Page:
Filed under 'Thoughts'
In February, 2017 I wrote Going Deeper, just one of eight posts last year in the Tiny Books journal. I’d planned – as everyone does towards the beginning of a new year – to write more, but largely for health reasons, that writing didn’t materialise.
At the time I reflected:
To find the ideas that matter – the ideas that really last – it might be an idea to step out of the stream altogether.
I hadn’t expected to take that advice quite so literally, but I’m honestly glad I did. I spent the majority of 2017 distanced from social platforms, putting the time I saved towards reading and reflecting.
I also spent the year working with a cognitive behavioural therapist, which I found incredibly beneficial. That, however, is a topic for another day (and perhaps another journal.)
After almost a year away from writing here I’m ready to get started again. As I’ve said before, I believe a good writer is a good thinker, and I’m looking forward to sharing some of my thinking again. Until then, I wish everyone a happy new year.
We live increasingly in a world of streams.
Twitter, Facebook and other forms of social media seduce us into a river-like model that sweeps us along, carried away on the current of conversations (if, that is, our thoughts even spark conversations).
The stream is relentless. You commit your ideas to it and hope, against hope, that they might find traction somewhere… anywhere.
To be a part of this stream is to be a part of something (or so we’re told). A short update here, a brief link to something there… feed the stream.
These fragments of thought are all too easily imparted, but when we live in the stream – in reality a torrent, that can easily sweep anything of lasting value away – we’re in danger of committing our thought to a world that often seems only interested in the superficial.
I’m beginning to question the need to be immersed in this river.
The stream is seductive, of course. It’s fuelled by a fear of missing out. We’re led to believe that turning our backs on the wealth of social media platforms that vie for our attention will leave us isolated, disconnected from the masses immersed in the rapids that are hurriedly moving forth.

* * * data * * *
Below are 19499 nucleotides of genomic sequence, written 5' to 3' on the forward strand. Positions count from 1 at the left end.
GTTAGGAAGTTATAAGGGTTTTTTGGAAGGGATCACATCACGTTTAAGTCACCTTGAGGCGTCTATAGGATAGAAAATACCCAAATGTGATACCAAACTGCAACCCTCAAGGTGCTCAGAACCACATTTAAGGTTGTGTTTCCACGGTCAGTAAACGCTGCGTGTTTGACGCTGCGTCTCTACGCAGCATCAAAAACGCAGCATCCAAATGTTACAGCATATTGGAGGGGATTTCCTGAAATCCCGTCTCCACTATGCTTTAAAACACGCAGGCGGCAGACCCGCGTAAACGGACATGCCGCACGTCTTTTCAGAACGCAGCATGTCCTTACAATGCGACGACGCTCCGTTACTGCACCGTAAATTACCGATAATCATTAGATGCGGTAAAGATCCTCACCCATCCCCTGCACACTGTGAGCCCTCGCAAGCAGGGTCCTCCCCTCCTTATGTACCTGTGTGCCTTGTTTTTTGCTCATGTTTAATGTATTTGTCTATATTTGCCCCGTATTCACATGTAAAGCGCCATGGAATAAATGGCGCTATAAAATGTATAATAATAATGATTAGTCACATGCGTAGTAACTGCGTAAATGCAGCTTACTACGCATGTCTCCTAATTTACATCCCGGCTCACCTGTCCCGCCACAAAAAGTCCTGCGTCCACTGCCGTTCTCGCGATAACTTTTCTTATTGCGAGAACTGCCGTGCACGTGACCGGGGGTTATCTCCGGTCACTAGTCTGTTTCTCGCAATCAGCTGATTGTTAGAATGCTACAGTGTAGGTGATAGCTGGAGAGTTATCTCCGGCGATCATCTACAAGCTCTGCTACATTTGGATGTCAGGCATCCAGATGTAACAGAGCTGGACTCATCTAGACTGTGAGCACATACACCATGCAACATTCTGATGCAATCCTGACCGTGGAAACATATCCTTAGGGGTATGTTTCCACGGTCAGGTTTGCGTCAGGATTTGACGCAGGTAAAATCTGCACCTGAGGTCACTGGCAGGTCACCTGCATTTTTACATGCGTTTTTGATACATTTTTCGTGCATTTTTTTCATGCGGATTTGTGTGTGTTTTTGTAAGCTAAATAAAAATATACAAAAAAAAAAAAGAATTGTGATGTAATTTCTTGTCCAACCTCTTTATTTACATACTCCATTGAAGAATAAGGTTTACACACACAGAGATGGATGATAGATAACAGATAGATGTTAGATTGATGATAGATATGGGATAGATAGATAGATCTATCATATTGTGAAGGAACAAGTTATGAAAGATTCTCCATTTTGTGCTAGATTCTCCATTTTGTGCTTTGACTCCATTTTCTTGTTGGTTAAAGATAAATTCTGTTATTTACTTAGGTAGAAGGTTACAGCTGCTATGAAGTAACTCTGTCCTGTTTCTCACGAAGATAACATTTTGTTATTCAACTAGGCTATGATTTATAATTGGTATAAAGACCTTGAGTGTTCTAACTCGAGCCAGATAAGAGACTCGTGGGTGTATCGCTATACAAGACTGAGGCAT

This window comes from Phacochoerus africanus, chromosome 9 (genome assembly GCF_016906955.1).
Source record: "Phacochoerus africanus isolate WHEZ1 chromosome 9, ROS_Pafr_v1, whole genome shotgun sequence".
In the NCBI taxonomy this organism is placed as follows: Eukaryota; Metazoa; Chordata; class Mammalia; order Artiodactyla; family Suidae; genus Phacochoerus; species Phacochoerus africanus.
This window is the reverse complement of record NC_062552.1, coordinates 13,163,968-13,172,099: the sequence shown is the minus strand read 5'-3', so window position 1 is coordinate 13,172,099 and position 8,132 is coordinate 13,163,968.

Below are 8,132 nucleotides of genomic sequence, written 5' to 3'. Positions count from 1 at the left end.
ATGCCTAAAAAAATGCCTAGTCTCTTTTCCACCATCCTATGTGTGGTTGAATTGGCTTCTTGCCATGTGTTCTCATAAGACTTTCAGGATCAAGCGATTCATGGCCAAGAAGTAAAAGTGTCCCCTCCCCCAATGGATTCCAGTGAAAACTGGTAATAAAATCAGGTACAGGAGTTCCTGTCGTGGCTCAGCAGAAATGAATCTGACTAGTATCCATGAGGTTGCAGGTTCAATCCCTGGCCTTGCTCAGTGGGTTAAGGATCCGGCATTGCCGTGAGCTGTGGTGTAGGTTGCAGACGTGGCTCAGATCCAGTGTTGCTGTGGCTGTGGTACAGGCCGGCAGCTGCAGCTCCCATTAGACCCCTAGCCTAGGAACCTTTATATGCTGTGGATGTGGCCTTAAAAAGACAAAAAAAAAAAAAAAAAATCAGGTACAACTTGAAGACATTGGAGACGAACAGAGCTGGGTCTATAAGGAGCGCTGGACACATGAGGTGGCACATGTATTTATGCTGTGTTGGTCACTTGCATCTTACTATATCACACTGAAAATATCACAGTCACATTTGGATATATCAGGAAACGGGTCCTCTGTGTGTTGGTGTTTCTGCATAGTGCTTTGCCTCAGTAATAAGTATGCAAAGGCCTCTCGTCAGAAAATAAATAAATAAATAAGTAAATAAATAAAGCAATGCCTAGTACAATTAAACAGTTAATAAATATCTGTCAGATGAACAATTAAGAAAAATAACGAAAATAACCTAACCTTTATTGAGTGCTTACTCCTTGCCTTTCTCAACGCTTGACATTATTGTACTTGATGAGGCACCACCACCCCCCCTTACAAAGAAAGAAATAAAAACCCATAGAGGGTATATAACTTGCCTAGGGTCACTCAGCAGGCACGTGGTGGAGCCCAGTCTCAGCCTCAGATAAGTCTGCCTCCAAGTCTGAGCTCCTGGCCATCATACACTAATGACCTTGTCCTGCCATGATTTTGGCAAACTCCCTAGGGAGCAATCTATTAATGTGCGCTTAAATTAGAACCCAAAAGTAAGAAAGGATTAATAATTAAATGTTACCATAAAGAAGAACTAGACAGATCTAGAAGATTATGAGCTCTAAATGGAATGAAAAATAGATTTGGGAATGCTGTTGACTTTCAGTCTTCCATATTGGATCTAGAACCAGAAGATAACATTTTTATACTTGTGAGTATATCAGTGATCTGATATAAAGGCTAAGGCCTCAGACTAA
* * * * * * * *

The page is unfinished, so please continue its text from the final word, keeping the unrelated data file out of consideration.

However – if we’re not careful – we can get swept along by the stream and find our thinking lost all too quickly in a relentless torrent of fragments. Shallow shortform thoughts are easily swept away.
This idea – of shallow thought, versus deep thought – is something I’ve been thinking about a great deal of late (thanks, in no small part, to a decision I made on 1 January, 2017 to forego the shallows of social media streams – Twitter, in particular – in favour of spending more time reading, thinking and aiming to share thoughts that were more fully thought through).
Deep thought – by its nature much harder to mine – is where I believe the real value lies.
Over the holiday period I read and re-read Cal Newport’s Deep Work: Rules for Focused Success in a Distracted World and, whilst I might not agree with the entirety of Newport’s thinking, the book did force me to question the sheer quantity of time I was committing to what you might term ‘shallow outputs’.
As an educator, one of my roles is to signpost interesting thinking and, for the last year, I invested a great deal of time sharing links to interesting articles and other discoveries via Twitter. I hoped that by doing so I might point my students, and others, in interesting directions.
On balance, however, I think the effort I expended on this was, for the most part, sadly wasted. Looking back I think the time I expended in the stream would have been better spent elsewhere.
This line – from a recent post by Newport – shouted at me from the screen:
Deep, audacious results are the only currency that matters.
It might seem obvious – it is to me, now – but deep, audacious results (the result of deep, audacious thoughts) are less likely to emerge in the fragmentary streams we currently find ourselves immersed in. We need to focus on life beyond the stream.
To find the ideas that matter – the ideas that really last – it might be an idea to step out of the stream altogether.
If we do that, I believe, we might share ideas of value to an audience that is crying out for more – much more – than 140 character status updates.
Taking time off from time to time is, I think, important (if often overlooked). It’s hard to recharge your intellectual batteries if you never retreat and regroup.